The module registry protocol itself cannot support AWS-style authentication, so you must either allow unauthenticated requests to the registry endpoints (which will disclose only metadata about the modules) or configure the registry to use a Lambda authorizer, as described in a later section.

Re-deploying the API after Changes

Most customizations in the following sections cause changes to the API Gateway configuration. Due to the design of API Gateway, such changes must be explicitly re-deployed after Terraform has finished applying them.

To do this, look for the rest_api_id output value in the terraform apply output and insert as the --rest-api-id value in the following AWS CLI command line:

aws apigateway create-deployment \
    --rest-api-id b9h60hion6 \
    --stage-name live

This will be necessary after any terraform apply whose plan includes changes to resources with types starting with aws_api_gateway_.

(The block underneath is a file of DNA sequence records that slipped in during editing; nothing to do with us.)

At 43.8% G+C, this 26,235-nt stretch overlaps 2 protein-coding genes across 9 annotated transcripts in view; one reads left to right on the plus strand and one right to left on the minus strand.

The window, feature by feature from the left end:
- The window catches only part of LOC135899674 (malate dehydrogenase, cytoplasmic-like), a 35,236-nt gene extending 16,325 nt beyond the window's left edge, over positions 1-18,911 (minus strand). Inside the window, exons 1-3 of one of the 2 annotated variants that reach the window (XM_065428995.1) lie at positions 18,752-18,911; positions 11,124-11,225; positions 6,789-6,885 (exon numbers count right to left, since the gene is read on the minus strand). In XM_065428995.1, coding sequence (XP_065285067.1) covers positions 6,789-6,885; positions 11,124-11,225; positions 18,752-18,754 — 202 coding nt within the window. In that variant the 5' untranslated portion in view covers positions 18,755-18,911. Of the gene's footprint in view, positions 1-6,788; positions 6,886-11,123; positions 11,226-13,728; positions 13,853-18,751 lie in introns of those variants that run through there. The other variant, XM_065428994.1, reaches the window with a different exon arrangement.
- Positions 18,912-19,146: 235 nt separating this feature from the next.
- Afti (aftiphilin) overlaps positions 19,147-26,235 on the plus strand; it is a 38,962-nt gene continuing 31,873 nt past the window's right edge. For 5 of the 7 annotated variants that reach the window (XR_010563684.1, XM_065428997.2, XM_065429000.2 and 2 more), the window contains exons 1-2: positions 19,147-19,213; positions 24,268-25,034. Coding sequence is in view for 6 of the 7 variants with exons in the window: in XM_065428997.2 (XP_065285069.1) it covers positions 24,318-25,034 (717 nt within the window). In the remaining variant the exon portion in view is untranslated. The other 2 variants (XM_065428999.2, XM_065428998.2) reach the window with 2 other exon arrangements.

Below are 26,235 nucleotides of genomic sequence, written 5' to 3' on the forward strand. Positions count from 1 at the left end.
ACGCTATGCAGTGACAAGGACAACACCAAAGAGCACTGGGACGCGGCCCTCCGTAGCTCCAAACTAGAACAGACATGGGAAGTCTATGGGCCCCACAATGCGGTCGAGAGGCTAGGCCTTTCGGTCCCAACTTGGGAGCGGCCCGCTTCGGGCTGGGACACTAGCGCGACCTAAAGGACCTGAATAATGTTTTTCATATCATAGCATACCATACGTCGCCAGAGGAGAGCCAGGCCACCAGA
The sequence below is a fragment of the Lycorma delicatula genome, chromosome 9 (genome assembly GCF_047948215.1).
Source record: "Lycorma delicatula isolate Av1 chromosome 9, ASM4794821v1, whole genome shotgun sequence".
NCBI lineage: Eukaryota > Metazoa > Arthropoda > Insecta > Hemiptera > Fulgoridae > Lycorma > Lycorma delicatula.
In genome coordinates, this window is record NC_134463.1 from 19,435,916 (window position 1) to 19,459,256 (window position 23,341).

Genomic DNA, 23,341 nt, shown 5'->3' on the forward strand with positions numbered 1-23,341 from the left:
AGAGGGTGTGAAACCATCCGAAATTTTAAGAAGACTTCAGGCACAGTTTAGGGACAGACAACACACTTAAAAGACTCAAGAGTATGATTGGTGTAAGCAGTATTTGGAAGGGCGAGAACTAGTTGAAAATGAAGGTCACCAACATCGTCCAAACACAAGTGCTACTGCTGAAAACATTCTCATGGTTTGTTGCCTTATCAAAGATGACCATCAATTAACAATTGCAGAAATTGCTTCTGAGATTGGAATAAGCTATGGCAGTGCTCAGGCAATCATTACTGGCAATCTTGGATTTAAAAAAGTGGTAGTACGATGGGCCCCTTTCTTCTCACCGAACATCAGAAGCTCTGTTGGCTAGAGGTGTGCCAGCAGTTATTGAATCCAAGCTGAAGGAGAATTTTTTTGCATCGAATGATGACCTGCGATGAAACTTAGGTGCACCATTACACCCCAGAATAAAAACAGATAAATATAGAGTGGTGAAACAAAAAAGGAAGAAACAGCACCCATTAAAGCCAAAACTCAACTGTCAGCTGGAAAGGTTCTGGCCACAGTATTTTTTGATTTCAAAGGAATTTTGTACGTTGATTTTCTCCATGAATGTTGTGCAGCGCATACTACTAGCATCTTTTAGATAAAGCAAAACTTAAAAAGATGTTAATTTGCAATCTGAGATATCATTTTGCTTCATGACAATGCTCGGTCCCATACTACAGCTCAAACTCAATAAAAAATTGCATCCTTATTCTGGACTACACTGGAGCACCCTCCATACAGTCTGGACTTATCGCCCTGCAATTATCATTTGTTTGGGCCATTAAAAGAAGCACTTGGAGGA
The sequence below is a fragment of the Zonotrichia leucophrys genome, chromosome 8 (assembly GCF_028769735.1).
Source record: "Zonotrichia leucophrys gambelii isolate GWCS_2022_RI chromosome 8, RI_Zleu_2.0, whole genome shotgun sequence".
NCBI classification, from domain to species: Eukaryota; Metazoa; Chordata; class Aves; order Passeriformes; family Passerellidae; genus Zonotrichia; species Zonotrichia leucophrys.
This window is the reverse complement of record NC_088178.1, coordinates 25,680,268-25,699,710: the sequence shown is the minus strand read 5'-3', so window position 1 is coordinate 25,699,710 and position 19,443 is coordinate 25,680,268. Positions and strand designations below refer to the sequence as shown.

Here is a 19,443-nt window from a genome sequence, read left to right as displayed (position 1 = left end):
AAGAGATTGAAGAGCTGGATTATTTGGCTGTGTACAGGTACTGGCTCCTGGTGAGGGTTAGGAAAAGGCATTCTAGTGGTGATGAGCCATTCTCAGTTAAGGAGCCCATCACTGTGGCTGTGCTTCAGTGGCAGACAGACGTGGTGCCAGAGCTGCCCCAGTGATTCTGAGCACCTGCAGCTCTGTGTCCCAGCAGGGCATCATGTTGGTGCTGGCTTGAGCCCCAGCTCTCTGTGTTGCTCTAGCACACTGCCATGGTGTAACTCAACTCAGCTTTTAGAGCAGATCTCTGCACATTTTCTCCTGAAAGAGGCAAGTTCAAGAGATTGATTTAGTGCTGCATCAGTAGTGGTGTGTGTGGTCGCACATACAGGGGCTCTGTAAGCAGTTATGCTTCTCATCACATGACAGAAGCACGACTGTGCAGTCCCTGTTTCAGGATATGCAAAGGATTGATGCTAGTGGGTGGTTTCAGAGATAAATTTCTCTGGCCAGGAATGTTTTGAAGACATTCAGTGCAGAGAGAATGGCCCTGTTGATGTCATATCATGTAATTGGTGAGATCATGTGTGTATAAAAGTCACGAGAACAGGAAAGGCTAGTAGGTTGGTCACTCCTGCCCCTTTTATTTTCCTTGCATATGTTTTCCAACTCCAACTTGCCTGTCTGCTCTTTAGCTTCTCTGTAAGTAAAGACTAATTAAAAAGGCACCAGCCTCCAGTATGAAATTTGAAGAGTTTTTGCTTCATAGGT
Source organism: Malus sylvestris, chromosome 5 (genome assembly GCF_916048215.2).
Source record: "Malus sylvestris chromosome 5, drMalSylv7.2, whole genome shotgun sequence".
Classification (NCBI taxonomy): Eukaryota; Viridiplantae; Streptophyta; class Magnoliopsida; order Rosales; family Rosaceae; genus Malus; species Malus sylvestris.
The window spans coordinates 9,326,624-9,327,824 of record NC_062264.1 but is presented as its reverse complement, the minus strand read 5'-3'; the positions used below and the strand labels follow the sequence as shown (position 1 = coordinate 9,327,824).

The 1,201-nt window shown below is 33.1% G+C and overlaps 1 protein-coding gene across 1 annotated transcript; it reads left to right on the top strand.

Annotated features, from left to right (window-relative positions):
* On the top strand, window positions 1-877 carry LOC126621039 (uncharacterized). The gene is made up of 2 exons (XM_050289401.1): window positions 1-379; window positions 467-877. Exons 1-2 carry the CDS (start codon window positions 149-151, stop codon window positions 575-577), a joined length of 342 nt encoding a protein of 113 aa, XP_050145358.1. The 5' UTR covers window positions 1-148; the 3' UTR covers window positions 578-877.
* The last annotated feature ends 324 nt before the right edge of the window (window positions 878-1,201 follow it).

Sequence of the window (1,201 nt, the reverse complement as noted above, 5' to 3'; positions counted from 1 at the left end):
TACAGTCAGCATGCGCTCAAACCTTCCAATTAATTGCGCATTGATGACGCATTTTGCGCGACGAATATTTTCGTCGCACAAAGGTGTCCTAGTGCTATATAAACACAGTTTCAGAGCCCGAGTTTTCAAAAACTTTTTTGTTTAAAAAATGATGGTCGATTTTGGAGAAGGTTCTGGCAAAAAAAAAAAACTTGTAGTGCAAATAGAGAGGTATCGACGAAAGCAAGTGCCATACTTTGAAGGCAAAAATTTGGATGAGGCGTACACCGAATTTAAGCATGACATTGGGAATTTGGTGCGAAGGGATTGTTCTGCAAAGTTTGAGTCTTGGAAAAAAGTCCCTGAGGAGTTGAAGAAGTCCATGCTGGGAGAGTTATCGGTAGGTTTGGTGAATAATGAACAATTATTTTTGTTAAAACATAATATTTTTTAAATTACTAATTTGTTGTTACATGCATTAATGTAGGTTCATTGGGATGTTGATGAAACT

Publishing the Discovery Document

If you already have an HTTPS server running on a suitable hostname then you can make your private registry accessible via that hostname by publishing a JSON version of the discovery map at /.well-known/terraform.json on that server:

{
  "modules.v1": "https://b9h60hion6.execute-api.us-west-2.amazonaws.com/live/modules.v1/"
}

For example, to make the above example hostname tf.example.com work without local overrides, the discovery document would need to be published at https://tf.example.com/.well-known/terraform.json.

Automatic Discovery Document